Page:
Thinking back to how I was brought up, in what surroundings, with my parents and friends and teachers, I can see the early events and people in my life who helped shape this life passion of mine. I was lucky to grow up among the first generation to enjoy personal computers at home and school: playing Oregon Trail, programming in BASIC, firing up my neighbors’ first-generation Macintosh.

This culminated with a moment I’ll always remember in the mid-1990s. I vividly recall my first weekend as an undergrad at the University of Illinois at Urbana-Champaign, when I encountered the Internet in a computer lab and phoned back to my parents: “I’ve seen something that’s going to change everything.”

It really did. Today, I’ve evolved into a completely Internet-focused journalist. My work as a blogger, social media editor and engagement producer was certainly something that neither I nor my print journalism professors during undergraduate work envisioned, nor was it on the radar of any deep thinker about media in the age of the then-emerging World Wide Web — well, maybe with the exception of MIT’s Nicholas Negroponte.

But if I’ve learned anything from the last 20 years, it’s that even my current skills and expertise could prove to have a short shelf life. Here’s what I’m interested in exploring for the next 20 and beyond:

  • What new technologies are coming online that will (further) disrupt the industry of digital media and how we share information in our democracy? And what older, physical, traditional forms of communication, journalism, research and learning are worth ensuring survive?
  • What’s the next virtual communication space or territory beyond the Internet and the “Internet of Things”?
  • How do we help people better weigh and protect the accuracy, fairness and context of what’s spewing out of the information firehose? What new types of personal information, such as biometrics, will challenge our standards?
  • How do we foster a creative and learning environment for participants in digital media? Thinking of educational strategies in particular in this testing-mad age, but also taking lessons from my experience of meditation practice about how to concentrate focus and encouraging the skill of thinking about a dilemma without falling back to dry cognition. There may be a technological intervention that can help reinforce personal habits and practices.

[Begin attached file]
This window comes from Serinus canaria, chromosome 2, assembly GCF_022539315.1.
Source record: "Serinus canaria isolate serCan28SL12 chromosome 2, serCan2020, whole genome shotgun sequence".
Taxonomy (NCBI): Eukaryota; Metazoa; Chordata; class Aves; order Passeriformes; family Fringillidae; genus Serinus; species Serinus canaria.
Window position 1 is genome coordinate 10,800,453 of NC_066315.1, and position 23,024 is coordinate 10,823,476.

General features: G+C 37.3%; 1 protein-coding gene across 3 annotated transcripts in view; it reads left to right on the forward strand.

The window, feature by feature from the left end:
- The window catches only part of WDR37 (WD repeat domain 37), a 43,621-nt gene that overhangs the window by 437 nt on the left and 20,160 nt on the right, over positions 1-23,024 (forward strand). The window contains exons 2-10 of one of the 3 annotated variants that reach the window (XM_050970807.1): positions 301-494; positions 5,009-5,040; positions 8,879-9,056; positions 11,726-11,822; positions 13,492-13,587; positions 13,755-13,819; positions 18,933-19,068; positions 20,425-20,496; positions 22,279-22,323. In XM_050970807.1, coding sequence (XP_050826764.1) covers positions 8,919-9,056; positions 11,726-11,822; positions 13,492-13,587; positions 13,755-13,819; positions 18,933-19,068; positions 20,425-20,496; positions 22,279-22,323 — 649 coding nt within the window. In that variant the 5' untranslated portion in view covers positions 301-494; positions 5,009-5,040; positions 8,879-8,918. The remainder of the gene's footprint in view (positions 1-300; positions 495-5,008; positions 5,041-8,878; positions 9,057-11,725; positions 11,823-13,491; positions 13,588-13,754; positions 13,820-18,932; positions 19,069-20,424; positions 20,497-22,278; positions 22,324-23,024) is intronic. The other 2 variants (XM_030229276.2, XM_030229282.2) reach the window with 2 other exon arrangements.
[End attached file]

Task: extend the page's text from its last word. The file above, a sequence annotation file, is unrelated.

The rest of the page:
• Corollary: How do we protect individual rights to intellectual property as our learning, sharing and collaborating environments become increasingly networked and “mashed up”? Does the concept of copyright, intellectual property, privacy morph or die out? How do our legal frameworks keep pace with our changing values in a digital age?
  • We’ve grown proficient at video, image memes, documentary photography. What about for audiences who are blind or visually impaired? What does journalistic communication and education mean for those who can’t see? What does the future of auditory communication involve? What new semantic forms evolve? Are there differences in perception and cognition to take into account? What is the optimal platform or platforms for flexible use and wide adoption? What about engaging other senses – touch journalism? Smell journalism?

This is a lot to mull over, but a good starting point. I’ve got a whole semester to think about it!

 

 

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Cori

Cori Faklaris (aka "HeyCori") is now a doctoral student researcher at Carnegie Mellon University in Pittsburgh, Pennsylvania, but still a bicyclist, cat mom, Internet addict and news junkie. She's an expert at creating engaging content and curating a personal brand on social media. A longtime journalist in Indianapolis, Ind. and elsewhere, she left to earn a master's of science degree in human-computer interaction from the Indiana University School of Informatics and Computing.